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Justin Luke Zirilli is an author, a club promoter, a social media consultant and a New York nightlife staple. He also just released his first fragrance, Pink Boi. While you and I sleep, Mr. Zirilli takes on the Big Apple and, apparently, the world. His newest literary offering, The Gay Gospel: A Survival Guide for Gay 20Somethings in America Today, is a self-help manual for twenty-something gays. Here is a glimpse into what a fella of the night—not to mention, one who perpetually dons pink glasses—can teach our burgeoning youth.
Congratulations on the publication of The Gay Gospel. What prompted you to write a self-help book?
I am the co-owner and president of a company called BoiParty. We throw the largest gay twenty-something dance parties in NYC, and we have for many years. Being thoroughly submerged in this world, I have often found myself on the “mentor” side of many conversations with our thousands of guests. I would also watch our customers night after night, discovering that they are going through the exact same trials and tribulations that I did back in my day. One day, it just hit me: instead of giving out advice one opportunity at a time, why not gather all of my knowledge and experience into a single place that could help anyone?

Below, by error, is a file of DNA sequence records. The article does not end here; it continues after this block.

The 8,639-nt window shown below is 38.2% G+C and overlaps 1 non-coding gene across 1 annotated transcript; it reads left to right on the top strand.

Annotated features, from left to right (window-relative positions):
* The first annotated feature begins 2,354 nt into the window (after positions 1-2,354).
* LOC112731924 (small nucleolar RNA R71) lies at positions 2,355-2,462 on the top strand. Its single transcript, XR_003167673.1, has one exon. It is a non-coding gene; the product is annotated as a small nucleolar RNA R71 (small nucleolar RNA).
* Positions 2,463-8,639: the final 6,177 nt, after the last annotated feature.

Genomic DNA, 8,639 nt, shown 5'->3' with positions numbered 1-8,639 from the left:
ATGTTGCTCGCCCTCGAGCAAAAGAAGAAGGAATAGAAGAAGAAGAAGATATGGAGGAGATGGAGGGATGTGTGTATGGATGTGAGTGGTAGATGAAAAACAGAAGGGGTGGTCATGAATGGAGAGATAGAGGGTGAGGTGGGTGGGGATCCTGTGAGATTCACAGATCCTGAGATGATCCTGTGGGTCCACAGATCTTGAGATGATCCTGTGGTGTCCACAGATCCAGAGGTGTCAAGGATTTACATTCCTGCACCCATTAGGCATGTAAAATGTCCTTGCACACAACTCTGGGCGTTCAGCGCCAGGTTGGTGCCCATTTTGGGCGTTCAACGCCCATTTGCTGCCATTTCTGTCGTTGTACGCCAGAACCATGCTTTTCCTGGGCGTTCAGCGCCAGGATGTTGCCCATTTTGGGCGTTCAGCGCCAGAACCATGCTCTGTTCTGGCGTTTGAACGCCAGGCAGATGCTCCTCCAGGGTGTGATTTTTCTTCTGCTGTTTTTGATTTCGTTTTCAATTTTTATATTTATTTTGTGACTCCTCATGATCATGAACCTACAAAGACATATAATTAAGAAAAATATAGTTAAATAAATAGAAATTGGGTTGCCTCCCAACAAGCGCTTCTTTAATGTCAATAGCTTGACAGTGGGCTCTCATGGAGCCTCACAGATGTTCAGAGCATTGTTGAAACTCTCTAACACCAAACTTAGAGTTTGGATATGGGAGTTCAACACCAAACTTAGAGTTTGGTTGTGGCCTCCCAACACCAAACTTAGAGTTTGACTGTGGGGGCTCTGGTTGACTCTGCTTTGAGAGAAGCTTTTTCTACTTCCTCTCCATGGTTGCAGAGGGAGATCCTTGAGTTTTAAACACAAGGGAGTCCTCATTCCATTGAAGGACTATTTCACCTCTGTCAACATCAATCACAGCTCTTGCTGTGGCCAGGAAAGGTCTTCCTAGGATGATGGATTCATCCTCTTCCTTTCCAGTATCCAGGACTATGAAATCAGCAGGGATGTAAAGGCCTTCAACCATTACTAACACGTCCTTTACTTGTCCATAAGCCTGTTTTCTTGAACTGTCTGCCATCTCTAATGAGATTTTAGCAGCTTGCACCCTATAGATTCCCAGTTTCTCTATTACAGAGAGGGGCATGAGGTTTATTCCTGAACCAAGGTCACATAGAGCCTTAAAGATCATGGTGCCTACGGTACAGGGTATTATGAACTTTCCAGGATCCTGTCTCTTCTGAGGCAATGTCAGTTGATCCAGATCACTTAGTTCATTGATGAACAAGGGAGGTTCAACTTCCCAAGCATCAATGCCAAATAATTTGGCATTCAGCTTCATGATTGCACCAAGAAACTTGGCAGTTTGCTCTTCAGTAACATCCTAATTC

Is there any sole nugget of advice that you wish you had received in your twenties?
I wish someone had told me that none of it really mattered all that much. The twenties are an era of discovery and experimentation. Everything seems so serious and so important and so final. Having reached my thirties, though, I can happily report that this is not true whatsoever. Guys who broke my heart are now my closest friends. My failures have been forgotten by everyone. My twenties helped to lead me to where I am now, but nothing in them was so earth-shattering as to have long-lasting, regrettable effects on me to this day.
What, in your eyes, is the biggest hardship that twenty-somethings face?
The biggest hardship twenty-somethings face is judgment. Because they are taking everything so seriously, they are also taking each other very, very seriously. I can understand: you have no idea what you’re doing, so you cling to what you do know and judge everyone else based on those assumptions you have made. No one should do this. You need to take a deep breath and open your minds up a bit!
Was it difficult to discuss such kinds of sensitive matters as sexual health?
To be honest, it was not at all difficult to discuss sex. My previous works of fiction have plenty of sex in them. My industry and, specifically, our crowd are extremely sexual beings. Sex conversation to me is as natural and common as discussing the weather or what was on television the night before.
In your book, you declare, “We’re All Fucked Up.” Are we truly, and if so, how?